I presume the reference to a "special needs trust" means your wife is eligible for SSI.

It's not technically true that a SNT means that the trust can't buy a house or cover rent, but the SSI benefits may be reduced. Your wife can go discuss this with someone at the SSA office and convey to her sister that she ought to be conferring with a trust attorney.

Meanwhile, it sounds to me like you need to forget this SNT money exists. (I also would not limit your efforts to "on-line applications"; that just doesn't make any sense. I'd also go outside the city if necessary ... and look into advancing your education or getting technical training, and even consider whether you eventually need to move to a different state/place where there are better opportunities.)

Good luck.

I'll echo PG's advisory "warning" with a twist: (Many) legal issues are complicated. Explanations and comments here might not fully identify or explain the ramifications of your particular problem. I do not give legal advice as such (and such is impermissible here at any rate). Comments are based on personal knowledge and experience and legal info gleaned over a quarter century, and every state has differing laws on and avenues to address most topics.  If you need legal advice, you need to consult (and pay) a professional so that you may have someone to hold accountable.  Acting on personal and informational advice from a stranger on the internet is a bad idea -- at least not without your own thorough due dilience/research and confirmation as it applies to your situation.  :)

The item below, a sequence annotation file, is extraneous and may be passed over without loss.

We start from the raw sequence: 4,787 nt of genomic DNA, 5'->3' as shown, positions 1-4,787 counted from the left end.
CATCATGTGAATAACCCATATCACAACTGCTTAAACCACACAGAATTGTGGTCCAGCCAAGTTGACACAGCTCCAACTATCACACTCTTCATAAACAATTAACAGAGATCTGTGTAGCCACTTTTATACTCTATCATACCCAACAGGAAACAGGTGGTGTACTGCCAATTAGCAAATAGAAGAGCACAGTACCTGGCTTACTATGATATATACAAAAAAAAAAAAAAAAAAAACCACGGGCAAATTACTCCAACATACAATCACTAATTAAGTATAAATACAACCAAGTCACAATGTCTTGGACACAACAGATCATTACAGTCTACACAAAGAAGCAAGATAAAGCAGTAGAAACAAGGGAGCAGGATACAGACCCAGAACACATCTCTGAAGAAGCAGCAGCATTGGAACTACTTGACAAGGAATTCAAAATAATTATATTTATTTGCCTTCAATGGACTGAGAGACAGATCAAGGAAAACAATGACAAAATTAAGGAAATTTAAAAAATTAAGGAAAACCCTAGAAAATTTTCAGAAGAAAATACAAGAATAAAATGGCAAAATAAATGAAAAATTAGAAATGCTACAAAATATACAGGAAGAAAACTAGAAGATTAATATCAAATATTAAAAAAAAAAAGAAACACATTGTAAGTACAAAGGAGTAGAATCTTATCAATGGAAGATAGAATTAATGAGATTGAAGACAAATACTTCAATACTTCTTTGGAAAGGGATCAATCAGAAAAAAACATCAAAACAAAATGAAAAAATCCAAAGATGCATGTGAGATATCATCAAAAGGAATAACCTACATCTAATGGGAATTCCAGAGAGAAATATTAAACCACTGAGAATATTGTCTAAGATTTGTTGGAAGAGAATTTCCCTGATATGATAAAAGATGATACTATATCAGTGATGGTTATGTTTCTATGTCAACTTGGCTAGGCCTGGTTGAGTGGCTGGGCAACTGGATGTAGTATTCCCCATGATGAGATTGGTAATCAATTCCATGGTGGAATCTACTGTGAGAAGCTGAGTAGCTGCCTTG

#5 pg1067

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Posted 01 August 2012 - 10:49 AM

Hello! Can someone please explain to me what a trust fund is, and how can someone can get money from it?


If you google "what is a trust" or "what is a trust fund," you can get a wealth of detailed information. In most basic terms, a trust is a legal mechanism whereby a person (known as the trustor or settlor) transfers an asset to another person (known as the trustee) for the benefit of someone (known as the beneficiary). In some cases, the trustor and trustee or the trustor, trustee, and beneficiary can be the same person. A trust is often (but not always) created by a document called a trust instrument or trust agreement. As for how you get money from a trust, that depends on the terms of the trust agreement, the type of trust, the applicable state law, and your relationship to the trust.


My wife, our two children and I live in NC. In February of this year, my wife's father passed away. My wife inherited some money, but because she's handicapped with memory loss due to an automobile accident, he left her money in a "trust fund." My wife has two siblings, an older sister and brother. Her sister has power of attorney, and she has control over his estate and her money!


I'm not sure what the power of attorney part means, but I'll assume your sister-in-law is the trustee of the trust.


As her husband, what are my legal rights to this money?


None whatsoever. As for the conditions under which your wife can get money from the trust, that depends on the terms of the trust instrument. Your wife should have received a copy of the trust instrument. If not, or if she/you can't locate it, she should ask her sister for a copy.

#6 FindLaw_Amir

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Posted 01 August 2012 - 11:31 AM

You may find more information regarding this subject matter by visiting the Estate Planning Center and reading about Trusts.
FindLaw's Legal Heads-Up! newsletter can provide you with the legal resources you need to make informed decisions when law touches aspects of your everyday life.